Headstuff http://www.headstuff.org/2016/08/its-the-end-of-the-world-as-we-know-it-call-for-poetry-submissions/
Edited by Angela Carr, a strong online presence whose blog is an invaluable resource. Headstuff has regular calls for submissions for their Poem of the Week slot. They are currently accepting submissions until 30 September.

Icarus         http://www.icarusmagazine.com/editorialteam/ Another one I don’t know, but will look into – can’t resist the name! Connected to Trinity University. The editorial team is currently headed by Will Fleming and Leo Dunsker.

Idler                    http://www.idler.ie  A brand new journal, just started this year. Promises ‘regularly updated fresh, engaging, thought provoking and entertaining writing, including stories, poems and essays.’ The editor is Barbara Clinton. Although there’s no pay, Idler provides a link back to the writer’s own blog or website.

Impossible Archetype https://impossiblearchetype.wordpress.com/
Here’s a welcome new journal. Founded in January 2017, they publish two issues a year and are a space for LGBTQ+ poetry.

Irish Pages      http://irishpages.org/
Based in Belfast. Editor is Chris Agee. I haven’t sent work to this journal yet, but it’s well-regarded. Here’s their blurb: IRISH PAGES is a biannual journal, edited in Belfast and publishing, in equal measure, writing from Ireland and overseas. Its policy is to publish poetry, short fiction, essays, creative non-fiction, memoir, essay reviews, nature-writing, translated work, literary journalism, and other autobiographical, historical, religious and scientific writing of literary distinction. There are no standard reviews or narrowly academic articles. Irish Language and Ulster Scots writing are published in the original, with English translations or glosses

Outburst                  http://www.outburstmagazine.com/    
A journal that’s beginning to get on its feet after some hit-and-miss issues with unfortunate formatting. Editor is Arthur Broomfield.

Panning for Poems   http://www.poetryni.com/panning-for-poems.html  
A new micro-poetry print and online journal, edited by Geraldine O’Kane, based in the North. Nice to have an outlet for those tiny poems.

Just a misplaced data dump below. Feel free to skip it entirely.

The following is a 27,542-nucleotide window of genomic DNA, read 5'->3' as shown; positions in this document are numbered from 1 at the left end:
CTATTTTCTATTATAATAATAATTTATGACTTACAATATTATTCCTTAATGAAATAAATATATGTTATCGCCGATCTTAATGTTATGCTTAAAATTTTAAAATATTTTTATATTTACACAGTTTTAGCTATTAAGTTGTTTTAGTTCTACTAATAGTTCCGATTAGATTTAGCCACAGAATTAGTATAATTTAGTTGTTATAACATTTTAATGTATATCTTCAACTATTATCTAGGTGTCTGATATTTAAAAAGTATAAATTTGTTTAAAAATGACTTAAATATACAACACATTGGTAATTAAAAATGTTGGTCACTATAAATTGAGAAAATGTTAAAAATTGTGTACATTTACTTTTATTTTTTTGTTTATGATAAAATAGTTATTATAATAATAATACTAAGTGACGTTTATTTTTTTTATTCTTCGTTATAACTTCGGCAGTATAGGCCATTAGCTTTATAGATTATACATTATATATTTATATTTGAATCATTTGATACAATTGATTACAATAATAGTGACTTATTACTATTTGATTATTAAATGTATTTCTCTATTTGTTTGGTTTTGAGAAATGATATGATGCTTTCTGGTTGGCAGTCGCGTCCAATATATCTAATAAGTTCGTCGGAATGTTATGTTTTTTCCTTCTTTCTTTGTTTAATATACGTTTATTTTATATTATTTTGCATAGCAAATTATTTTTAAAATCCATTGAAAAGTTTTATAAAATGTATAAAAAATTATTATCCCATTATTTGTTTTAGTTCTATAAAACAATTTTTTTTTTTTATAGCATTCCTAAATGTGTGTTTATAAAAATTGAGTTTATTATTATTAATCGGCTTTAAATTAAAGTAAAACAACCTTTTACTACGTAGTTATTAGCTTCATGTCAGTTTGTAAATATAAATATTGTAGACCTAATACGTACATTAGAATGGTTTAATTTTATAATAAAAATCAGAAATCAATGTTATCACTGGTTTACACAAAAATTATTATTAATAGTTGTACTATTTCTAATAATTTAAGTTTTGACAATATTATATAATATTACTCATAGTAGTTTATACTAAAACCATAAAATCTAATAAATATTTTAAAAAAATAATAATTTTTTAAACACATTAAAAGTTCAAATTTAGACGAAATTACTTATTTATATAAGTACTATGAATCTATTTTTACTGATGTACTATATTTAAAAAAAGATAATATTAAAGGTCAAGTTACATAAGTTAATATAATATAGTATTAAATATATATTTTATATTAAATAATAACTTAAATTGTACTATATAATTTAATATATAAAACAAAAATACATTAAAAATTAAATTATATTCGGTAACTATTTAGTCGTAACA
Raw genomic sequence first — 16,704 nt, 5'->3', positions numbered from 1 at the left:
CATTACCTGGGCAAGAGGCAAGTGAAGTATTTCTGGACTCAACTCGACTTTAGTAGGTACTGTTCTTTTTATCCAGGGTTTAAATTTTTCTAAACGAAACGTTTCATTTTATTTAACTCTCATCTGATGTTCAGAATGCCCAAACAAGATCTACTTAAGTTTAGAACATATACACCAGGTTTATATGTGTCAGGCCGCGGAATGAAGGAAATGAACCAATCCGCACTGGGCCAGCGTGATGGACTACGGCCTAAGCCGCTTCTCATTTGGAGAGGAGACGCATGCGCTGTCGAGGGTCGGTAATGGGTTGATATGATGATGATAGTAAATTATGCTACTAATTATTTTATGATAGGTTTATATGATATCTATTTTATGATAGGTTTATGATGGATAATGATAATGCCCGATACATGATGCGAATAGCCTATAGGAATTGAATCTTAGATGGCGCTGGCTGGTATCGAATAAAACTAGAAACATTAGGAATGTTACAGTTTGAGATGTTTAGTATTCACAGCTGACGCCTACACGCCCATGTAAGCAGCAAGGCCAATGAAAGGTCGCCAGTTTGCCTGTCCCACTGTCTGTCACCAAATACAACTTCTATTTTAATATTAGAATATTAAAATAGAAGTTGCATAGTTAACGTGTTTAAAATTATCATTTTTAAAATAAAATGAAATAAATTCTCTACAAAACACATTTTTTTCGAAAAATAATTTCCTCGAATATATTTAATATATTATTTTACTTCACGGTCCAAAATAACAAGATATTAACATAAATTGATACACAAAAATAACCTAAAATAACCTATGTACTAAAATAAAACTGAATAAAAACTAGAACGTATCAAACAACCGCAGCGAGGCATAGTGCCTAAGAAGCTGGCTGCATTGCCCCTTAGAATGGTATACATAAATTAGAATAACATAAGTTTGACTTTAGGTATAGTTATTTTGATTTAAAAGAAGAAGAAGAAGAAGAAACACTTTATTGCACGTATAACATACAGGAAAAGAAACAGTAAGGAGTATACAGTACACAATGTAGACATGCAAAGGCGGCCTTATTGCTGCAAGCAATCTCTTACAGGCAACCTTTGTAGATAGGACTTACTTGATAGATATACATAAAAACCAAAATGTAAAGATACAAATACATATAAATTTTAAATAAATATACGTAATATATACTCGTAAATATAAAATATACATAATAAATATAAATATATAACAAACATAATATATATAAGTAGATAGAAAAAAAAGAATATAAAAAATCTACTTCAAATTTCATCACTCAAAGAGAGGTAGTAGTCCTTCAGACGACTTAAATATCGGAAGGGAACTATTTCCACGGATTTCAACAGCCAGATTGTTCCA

Poethead                    https://poethead.wordpress.com/   An excellent poetry blog by Christine Murray, who is compiling a valuable and  extensive index of women poets. Great resource, and influential.

Poetry Ireland Review     http://www.poetryireland.ie/writers/submission-to-pir/  
The ‘journal of record’ in Irish poetry. You’re on the official literary radar once you’ve managed to get work between these pages. Current editor is Vona Groarke, who is shaking things up a little. Looking forward to her issue on the Rising poets – thrilled that I am included! From July, the new editor will be Eavan Boland. They pay contributors.

Sixteen                               http://sixteen.ie/   ‘Stab me with your dreadful words.’ A new online journal, started specially for the commemoration year. Rising prompts. Archive photographs give a wonderful atmosphere. And they’ve taken my work! Edited by Simon Lewis.

Skylight 47        https://skylight47poetry.wordpress.com/    Their blurb states that they are ‘possibly Ireland’s most interesting publication’. Based in Galway. Current editors: Bernie Crawford, Nicki Griffin, Marie Cadden and Ruth Quinlan. Interesting, broadsheet-style journal. They published a glowing review of my first collection, and also some poems, so I have a crush!

Southword          https://southword.submittable.com/submit  The best Irish online journal to be in!  Easy to navigate, a history of all your submissions, reviews etc on your page. Updated bios and pics. It’s a great archive and resource for all poets/scouts. Cork-based, connected to the Gregory O’Donoghue international poetry competition. Rotating editors. Current editor is Matthew Sweeney. They pay contributors.

Spontaneity           http://spontaneity.org/issue-9/haunts/  A delicious new journal, curated by Ruth McKee. Ekphrastic responses to visual art. This one’s going to get better and better.